\end{document}

 Open this \marginpar example in Overleaf

This example produces the following (two pages) of output:

Page 1:

Example of the \marginpar command

Page 2:

Example of the \marginpar command

The mparhack package: fixing the wrong margin

Internally, LaTeX processes margin notes as a type of “floating” component of your document—similar to the way LaTeX handles floating figures and tables. Due to being "floats", margin notes produced by \marginpar can occasionally appear in the wrong margin. The mparhack package was written to fix this problem so it may be worth using it if you encounter that.

An alternative to \marginpar: the marginnote package

The marginnote package offers a versatile alternative to the \marginpar command. marginnote implements margin notes using a non-float mechanism, which is different to how \marginpar works: marginnote resolves some problems but, as its documentation notes, it can introduce others.

Example

The following example demonstrates the \marginnote command provided by the marginnote package:

\documentclass{article}
\usepackage[a5paper, total={3in, 6in}]{geometry} % to create a small page
\usepackage{hyperref} % To use the \url command (in the footnote)
\usepackage{marginnote}
\begin{document}
\section{Lorem Ipsum}
\footnote{Source text: Wikipedia (\url{https://en.wikipedia.org/wiki/Lorem_ipsum})}But I must explain to you how all this mistaken idea of reprobating pleasure and extolling pain arose. To do so, I will give you a complete account of the system, and expound the actual teachings of the great explorer of the truth, the master-builder of human happiness. \marginnote{This is a margin note shifted 2cm, \textit{down} the page, relative to the line in which it is typeset.}[2cm] No one rejects, dislikes or avoids pleasure itself, because it is pleasure, but because those who do not know how to pursue pleasure rationally encounter consequences that are extremely painful. Nor again is there anyone who loves or pursues or desires to obtain pain of itself, because it is pain, but occasionally circumstances occur in which toil and pain can procure him some great pleasure. \reversemarginpar\marginnote{This is another margin note but shifted 2cm \textit{up} the page, relative to the line in which it is typeset. It is also in the left-hand margin.}[-2cm] To take a trivial example, which of us ever undertakes laborious physical exercise, except to obtain some advantage from it? But who has any right to find fault with a man who chooses to enjoy a pleasure that has no annoying consequences, or one who avoids a pain that produces no resultant pleasure? [33] On the other hand, we denounce with righteous indignation and dislike men who are so beguiled and demoralized by the charms of pleasure of the moment, so blinded by desire, that they cannot foresee the pain and trouble that are bound to ensue; and equal blame belongs to those who fail in their duty through weakness of will, which is the same as saying through shrinking from toil and pain. These cases are perfectly simple and easy to distinguish. In a free hour, when our power of choice is untrammeled and when nothing prevents our being able to do what we like best, every pleasure is to be welcomed and every pain avoided. But in certain circumstances and owing to the claims of duty or the obligations of business it will frequently occur that pleasures have to be repudiated and annoyances accepted. The wise man therefore always holds in these matters to this principle of selection: he rejects pleasures to secure other greater pleasures, or else he endures pains to avoid worse pains.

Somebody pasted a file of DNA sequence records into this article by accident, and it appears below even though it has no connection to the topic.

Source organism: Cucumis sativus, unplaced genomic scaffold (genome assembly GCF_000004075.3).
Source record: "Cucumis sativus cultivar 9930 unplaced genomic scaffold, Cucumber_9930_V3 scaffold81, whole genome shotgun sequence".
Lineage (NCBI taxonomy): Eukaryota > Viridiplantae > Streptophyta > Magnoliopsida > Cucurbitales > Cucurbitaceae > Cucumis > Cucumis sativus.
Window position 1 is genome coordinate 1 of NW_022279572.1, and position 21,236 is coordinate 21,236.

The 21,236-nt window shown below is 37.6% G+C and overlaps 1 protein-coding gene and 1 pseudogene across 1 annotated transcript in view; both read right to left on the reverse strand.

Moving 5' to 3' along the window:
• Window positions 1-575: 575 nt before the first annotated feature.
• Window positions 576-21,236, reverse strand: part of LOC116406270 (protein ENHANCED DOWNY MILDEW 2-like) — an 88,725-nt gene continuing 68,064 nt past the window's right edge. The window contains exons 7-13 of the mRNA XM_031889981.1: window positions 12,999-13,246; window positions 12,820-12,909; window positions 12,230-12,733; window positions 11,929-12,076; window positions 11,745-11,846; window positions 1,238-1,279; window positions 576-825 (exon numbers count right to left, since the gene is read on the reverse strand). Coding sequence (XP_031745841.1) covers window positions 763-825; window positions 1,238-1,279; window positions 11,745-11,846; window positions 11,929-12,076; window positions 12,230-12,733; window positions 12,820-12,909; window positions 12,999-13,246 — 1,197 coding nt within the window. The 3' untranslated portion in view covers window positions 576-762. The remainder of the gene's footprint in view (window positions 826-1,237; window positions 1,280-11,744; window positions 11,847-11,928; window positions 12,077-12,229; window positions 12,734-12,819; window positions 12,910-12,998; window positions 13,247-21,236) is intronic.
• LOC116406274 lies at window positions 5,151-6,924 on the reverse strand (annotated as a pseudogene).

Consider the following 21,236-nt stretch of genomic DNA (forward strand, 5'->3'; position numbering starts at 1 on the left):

\end{document}

 Open this example in Overleaf

This example produces the following output:

Using the marginnote package

The above example also loads the geometry package to create a small page size and the hyperref package which provides the \url command used to credit the source of the text (in the footnote). After importing the marginnote package by writing \usepackage{marginnote} you can use the \marginnote command as shown by the two instances in the example text:

  • \marginnote{This is a margin note shifted 2cm, \textit{down} the page, relative to the line in which it is typeset.}[2cm]
  • \marginnote{This is another margin note but shifted 2cm \textit{up} the page, relative to the line in which it is typeset. It is also in the left-hand margin.}[-2cm]

In these examples we use a second parameter inside brackets [ ] which determines vertical alignment relative to the line where the command is used. The first \margingnote command uses [2cm] to shift the margin note 2cm down the page, the second one uses [-2cm] to shift the margin note 2cm up the page.

The second \marginnote command operates after a \reversemarginpar was used, causing it to be placed in the left-hand margin of this single-sided document:

\reversemarginpar\marginnote{This is another margin note but shifted 2cm \textit{up} the page, relative to the line in which it is typeset. It is also in the left-hand margin.}[-2cm]

Further reading

For more information see

Overleaf guides